UGLY – only dark enough to be real!

One does walk on a tight rope with a screenplay, character sketch and an unlit story like that, but only Anurag Kashyap could have created this masterpiece with such finesse.

From the very first frame of the movie, he ties you vigorously to your seat with a rope and keeps tangling and untangling it till the last frame, and you willingly sit there motionless witnessing the this brilliant mystery unfold.

The ugliness of every human alive has been summed up in this plot of a young girl gone missing. Tejaswini Kolhapure, plays a frustrated housewife. The meshed nature of her character travels through time and relationships and starkly convinces us of her existence. Rahul Bhatt shines like a diamond with his crude depiction of a struggling actor who also happens to be a father, the father part being comparatively dormant. Ronit Roy is as extraordinary as usual, so one is not surprised. Be it the police inspector, played by the veteran Girish Kulkarni or the casting director, there is not a single inch of error by any participant to spoil the grim mood and allow you to blink. Surveen Chawla is refreshingly raw with her ‘main tujhe nichod lun’ act.  There are some scenes so irrelevant to the main story that only a director like Kashyap could have managed to place them so relevantly that even they keep you hooked.

The marvel of the story lies in the grave side of all the characters depicted with such realism. The excellent job by the gamut of actors and the hard-hitting screenplay leaves you with something that you cannot wash your hands off, even after a few hours of the movie. It will make you laugh, cringe, gasp and also leave you disturbed, but only to expose you to what exists but you don’t wish to see. Do watch it, and find your own reasons to like/dislike it, but do not miss for it is rightly ugly.

PK – Ye wrong number hai!

There are a few geniuses we have in the industry who do not fall prey to the prosaic and conventional style of film making. Having experienced the rage of ‘jaadu ki jhappi’ and ‘all iz well’ you cannot really blame the audience to expect a masterpiece, from someone who delivers simplistic and thought provoking cinema with a warm smile.

PK on the contrary barely manages to rise above mediocrity.

Vicky in small wonder(if you remember) looked cute with this act, but watching Aamir Khan with his stretched eyebrows and pointy ears for 2 and half hours comes close to being unbearable.The fact that you are able to unveil the story line from the very first motion poster is quite a bummer in itself.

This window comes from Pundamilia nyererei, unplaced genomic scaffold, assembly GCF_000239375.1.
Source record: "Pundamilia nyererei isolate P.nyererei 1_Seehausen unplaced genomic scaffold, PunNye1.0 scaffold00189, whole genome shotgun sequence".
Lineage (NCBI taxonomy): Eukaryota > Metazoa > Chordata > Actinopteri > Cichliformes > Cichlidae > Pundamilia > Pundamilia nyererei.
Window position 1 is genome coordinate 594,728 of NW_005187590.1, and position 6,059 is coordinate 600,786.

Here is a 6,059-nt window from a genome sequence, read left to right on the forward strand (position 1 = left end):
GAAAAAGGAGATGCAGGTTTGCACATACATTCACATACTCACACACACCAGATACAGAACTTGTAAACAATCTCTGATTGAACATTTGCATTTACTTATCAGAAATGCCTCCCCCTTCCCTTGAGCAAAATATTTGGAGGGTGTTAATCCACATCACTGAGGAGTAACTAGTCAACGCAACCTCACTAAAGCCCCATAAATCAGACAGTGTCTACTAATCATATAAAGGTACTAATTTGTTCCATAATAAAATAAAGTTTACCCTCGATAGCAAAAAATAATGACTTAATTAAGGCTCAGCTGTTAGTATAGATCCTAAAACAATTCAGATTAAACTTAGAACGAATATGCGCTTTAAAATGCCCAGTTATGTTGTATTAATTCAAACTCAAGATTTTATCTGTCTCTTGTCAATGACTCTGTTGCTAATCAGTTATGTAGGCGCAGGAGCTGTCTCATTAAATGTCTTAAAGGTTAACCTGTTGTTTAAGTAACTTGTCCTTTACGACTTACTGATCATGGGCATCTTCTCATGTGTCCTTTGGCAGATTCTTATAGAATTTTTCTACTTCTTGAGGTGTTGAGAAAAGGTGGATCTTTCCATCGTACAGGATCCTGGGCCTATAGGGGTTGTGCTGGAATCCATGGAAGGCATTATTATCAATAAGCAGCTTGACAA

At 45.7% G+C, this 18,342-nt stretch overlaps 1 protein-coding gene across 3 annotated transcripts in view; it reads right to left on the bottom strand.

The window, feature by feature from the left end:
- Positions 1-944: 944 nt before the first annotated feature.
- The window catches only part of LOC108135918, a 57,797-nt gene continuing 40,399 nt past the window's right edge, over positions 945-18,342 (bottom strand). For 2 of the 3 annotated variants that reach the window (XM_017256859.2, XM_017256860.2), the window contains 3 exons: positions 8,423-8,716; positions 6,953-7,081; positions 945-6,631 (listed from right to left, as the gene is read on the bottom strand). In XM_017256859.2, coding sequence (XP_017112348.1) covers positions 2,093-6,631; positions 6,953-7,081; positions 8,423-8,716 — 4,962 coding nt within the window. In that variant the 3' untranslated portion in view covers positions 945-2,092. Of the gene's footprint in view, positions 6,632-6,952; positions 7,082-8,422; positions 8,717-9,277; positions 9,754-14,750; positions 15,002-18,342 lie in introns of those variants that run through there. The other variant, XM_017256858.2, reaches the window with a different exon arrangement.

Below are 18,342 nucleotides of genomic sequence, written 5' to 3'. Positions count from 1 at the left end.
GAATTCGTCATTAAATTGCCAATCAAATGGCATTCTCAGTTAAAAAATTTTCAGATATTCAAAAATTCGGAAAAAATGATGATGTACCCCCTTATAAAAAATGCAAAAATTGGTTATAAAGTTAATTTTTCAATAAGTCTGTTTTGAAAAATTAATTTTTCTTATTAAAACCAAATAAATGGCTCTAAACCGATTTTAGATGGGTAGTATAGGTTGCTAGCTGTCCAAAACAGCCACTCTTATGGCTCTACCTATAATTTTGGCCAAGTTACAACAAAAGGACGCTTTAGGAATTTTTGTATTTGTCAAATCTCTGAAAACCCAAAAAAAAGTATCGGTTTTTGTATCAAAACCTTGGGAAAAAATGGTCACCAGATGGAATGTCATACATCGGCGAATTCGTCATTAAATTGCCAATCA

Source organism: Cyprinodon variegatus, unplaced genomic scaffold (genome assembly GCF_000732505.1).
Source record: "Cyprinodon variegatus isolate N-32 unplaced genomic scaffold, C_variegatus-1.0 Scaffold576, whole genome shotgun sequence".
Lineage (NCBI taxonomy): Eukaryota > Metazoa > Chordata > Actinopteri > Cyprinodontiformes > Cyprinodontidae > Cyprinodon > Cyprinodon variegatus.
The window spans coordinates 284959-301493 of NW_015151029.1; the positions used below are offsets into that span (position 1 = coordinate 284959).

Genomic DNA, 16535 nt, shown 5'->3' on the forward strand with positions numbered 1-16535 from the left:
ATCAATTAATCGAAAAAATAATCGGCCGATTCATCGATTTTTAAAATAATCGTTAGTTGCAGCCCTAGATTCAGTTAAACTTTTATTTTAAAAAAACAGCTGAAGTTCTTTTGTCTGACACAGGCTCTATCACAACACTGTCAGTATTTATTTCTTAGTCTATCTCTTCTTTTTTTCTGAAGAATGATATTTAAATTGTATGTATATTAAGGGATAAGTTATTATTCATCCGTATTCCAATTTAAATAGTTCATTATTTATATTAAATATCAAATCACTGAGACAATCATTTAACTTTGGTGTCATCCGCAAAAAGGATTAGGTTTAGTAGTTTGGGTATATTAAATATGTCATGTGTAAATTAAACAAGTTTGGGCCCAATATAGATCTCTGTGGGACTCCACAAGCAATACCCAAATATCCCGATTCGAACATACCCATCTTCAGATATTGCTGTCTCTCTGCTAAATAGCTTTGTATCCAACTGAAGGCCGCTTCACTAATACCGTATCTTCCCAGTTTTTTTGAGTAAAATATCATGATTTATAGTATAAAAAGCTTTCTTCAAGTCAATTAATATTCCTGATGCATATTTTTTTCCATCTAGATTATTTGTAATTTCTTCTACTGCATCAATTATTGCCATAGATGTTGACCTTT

But, if they have still managed to surprise you, the ride ahead might not be sleep-inducing.

An alien landing up somewhere in Rajasthan and slowly catching up to the weird nuances of human lifestyle on Earth is portrayed with sheer brilliance. It’ll make you laugh or at least smile when this ‘nanga punga dost’ poses childlike but relevant questions while on his quest to find a…well something. Then there is Anushka, I might stand against the public opinion but I almost shut my eyes every time she appeared on screen. The necessity to justify a profession with that haircut is beyond my understanding. I think her styling has cheated her talent , otherwise she does a decent job standing next to the perfectionist himself. Veterans like Boman Irani and Sanjay Dutt have been mis-casted like never before, the song ‘tharki chokro’ glorifies the insignificance of ‘song and dance’ in an otherwise socially relevant film. Sushant Singh Rajput is wasted with one song and his romance is short enough to leave no impression at all. There are dollops of emotions stuffed into one movie, so much so that none passes through your skin.

A lot of tried and tested Hirani formulas being repeated, including a lovable dialect, a life-changing phone call, Gandhi factor, a brief love story in background and of course an oddball protagonist give us one unimaginative attempt. The religious conflict is so done to death that daring to portray it again without hurting any sentiments requires the schematic approach that Hirani masters in. Sadly, that too is not novel anymore, the second half of the movie is much like the Akshay Kumar starrer Oh My God, gone wrong.

Music has never been the strongest point with his movies, but this time around it does not even compliment the story.

With its heart in the right place and all pre-attempted ingredients, PK falls flat not due to the performances but due to the mawkish story telling.

This sure isn’t the trio’s best venture, but do watch the movie for Aamir’s intellligent comeback after Dhoom 3, the right flavor of the dialogues, a happy take on a serious subject, and for December hasn’t given Box Office anything better!